The villa was the original seat of the museum. It was built in 1970, on the top of a cliff overlooking the Pacific Ocean.
The villa, which is completely free, bears the name of the philanthropist and oil tycoon Paul Getty, who hoped to make everyone enjoy and experience art. He used to collect many items that included antiques and paintings, photographs, sculptures and prints. In fact, Getty was one of the richest Americans and established quite a few important institutions like the Research Institute and the Conservation Center and Foundation.
In his youth he visited Italy, where he met the Papirios Villa - a villa full of pools and fountains of various sizes and shapes. He fell in love with the idea and decided to make a copy of the place in California - where the pools and fountains would also occupy a central role. And so he did. Getty was able to allow visitors here to experience the same experience hehad in Italy.
The villa was invested with $275 million and the museum became very popular and highly illustrated. It was renovated and reopened in early 2006 after an 8-year renovation. Today you will find a research campus dedicated to the preservation of Roman, Greek and Etruscan antiquities. In addition, treasures from an antiquities collection containing some 44,000 works owned by Getty are displayed. Thousands of visitors come to it each year.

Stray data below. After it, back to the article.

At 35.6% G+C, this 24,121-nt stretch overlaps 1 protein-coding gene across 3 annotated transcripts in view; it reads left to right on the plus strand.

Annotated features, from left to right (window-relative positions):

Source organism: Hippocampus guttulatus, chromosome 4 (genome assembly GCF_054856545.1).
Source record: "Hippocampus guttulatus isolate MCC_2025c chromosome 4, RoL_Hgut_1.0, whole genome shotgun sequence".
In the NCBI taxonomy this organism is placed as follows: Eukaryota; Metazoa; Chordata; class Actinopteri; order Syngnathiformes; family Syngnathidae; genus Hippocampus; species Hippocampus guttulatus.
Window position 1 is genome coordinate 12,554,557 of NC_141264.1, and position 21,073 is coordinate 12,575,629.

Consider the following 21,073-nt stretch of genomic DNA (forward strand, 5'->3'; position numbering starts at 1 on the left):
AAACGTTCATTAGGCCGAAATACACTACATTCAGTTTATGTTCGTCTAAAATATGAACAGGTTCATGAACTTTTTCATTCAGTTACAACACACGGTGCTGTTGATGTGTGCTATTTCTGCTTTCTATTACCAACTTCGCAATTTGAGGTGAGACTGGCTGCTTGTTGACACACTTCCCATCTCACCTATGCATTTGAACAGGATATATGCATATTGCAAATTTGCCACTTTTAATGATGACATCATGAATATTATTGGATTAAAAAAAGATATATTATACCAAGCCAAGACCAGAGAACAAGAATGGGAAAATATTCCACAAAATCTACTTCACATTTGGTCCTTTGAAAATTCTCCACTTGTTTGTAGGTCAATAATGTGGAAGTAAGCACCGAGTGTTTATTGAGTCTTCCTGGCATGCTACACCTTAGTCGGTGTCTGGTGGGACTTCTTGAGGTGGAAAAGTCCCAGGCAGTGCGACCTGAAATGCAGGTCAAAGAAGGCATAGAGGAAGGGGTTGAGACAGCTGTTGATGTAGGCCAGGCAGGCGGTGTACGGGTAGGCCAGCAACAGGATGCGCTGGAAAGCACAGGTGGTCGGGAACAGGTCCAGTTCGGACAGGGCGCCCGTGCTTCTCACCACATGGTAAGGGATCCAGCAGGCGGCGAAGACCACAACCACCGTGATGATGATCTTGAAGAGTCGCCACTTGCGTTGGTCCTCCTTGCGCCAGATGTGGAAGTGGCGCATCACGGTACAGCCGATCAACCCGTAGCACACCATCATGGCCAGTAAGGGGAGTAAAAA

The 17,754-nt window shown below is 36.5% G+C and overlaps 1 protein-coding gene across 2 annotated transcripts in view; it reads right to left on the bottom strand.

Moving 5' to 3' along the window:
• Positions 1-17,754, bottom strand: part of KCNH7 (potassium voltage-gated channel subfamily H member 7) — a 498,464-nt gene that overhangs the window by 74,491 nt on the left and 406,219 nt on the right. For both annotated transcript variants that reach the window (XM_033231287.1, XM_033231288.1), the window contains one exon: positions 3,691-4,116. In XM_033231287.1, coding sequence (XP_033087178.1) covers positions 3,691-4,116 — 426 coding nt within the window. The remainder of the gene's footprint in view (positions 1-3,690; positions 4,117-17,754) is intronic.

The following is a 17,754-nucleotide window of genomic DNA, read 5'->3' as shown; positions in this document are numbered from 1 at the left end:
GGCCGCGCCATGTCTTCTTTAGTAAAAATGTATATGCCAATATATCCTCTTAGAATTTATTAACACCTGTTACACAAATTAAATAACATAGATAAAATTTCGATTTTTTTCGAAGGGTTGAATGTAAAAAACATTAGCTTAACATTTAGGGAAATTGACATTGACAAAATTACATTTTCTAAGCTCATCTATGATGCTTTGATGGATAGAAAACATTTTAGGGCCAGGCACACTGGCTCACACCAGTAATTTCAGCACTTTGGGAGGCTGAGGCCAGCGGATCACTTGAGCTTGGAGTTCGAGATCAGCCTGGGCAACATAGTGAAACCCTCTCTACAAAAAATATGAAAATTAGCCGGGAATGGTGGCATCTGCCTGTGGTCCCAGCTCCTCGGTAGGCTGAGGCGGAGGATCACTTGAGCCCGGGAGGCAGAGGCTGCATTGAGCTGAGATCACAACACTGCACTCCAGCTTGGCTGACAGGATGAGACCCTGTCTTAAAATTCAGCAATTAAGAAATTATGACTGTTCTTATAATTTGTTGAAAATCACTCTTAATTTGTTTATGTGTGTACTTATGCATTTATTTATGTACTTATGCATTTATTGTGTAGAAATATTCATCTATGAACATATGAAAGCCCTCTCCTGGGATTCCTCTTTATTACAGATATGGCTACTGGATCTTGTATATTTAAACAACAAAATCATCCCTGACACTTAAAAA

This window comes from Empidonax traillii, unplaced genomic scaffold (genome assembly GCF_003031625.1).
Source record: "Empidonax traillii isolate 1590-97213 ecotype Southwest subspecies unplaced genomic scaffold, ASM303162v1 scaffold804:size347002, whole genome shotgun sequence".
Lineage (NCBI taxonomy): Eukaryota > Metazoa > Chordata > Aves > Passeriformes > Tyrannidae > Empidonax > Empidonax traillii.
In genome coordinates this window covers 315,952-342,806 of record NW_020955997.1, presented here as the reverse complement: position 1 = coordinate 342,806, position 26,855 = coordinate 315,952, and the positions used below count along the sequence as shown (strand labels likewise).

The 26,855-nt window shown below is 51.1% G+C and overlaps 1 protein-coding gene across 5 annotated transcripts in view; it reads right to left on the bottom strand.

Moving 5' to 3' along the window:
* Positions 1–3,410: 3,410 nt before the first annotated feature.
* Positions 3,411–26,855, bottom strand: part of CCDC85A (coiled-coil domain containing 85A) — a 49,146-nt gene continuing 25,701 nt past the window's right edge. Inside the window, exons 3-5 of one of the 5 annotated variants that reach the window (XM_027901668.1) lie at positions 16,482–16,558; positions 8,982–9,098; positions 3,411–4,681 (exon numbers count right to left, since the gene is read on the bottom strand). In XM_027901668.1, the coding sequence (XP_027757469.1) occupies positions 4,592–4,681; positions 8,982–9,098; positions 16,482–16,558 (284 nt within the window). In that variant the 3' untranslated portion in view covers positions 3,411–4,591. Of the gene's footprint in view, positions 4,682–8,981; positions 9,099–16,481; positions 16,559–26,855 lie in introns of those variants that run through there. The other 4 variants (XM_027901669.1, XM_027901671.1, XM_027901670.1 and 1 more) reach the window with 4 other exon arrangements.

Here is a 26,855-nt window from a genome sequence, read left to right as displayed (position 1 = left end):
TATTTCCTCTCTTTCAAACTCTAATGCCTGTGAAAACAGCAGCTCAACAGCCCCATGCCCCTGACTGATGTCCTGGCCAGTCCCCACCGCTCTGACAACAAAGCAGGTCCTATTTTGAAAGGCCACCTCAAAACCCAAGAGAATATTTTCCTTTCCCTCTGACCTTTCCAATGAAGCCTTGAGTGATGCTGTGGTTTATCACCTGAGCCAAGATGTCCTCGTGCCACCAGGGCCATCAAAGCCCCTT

Today there is an educational center and a museum dedicated to the culture and art of Greece, Rome and ancient Arturia. Pay particular attention to two interesting statues in the museum: one is "Lansdowne Herakles", a larger than life statue of the god from 125 AD and the other is "Victorious Youth", a Greek bronze sculpture (from the surviving life-size stories) of an Olympic victory.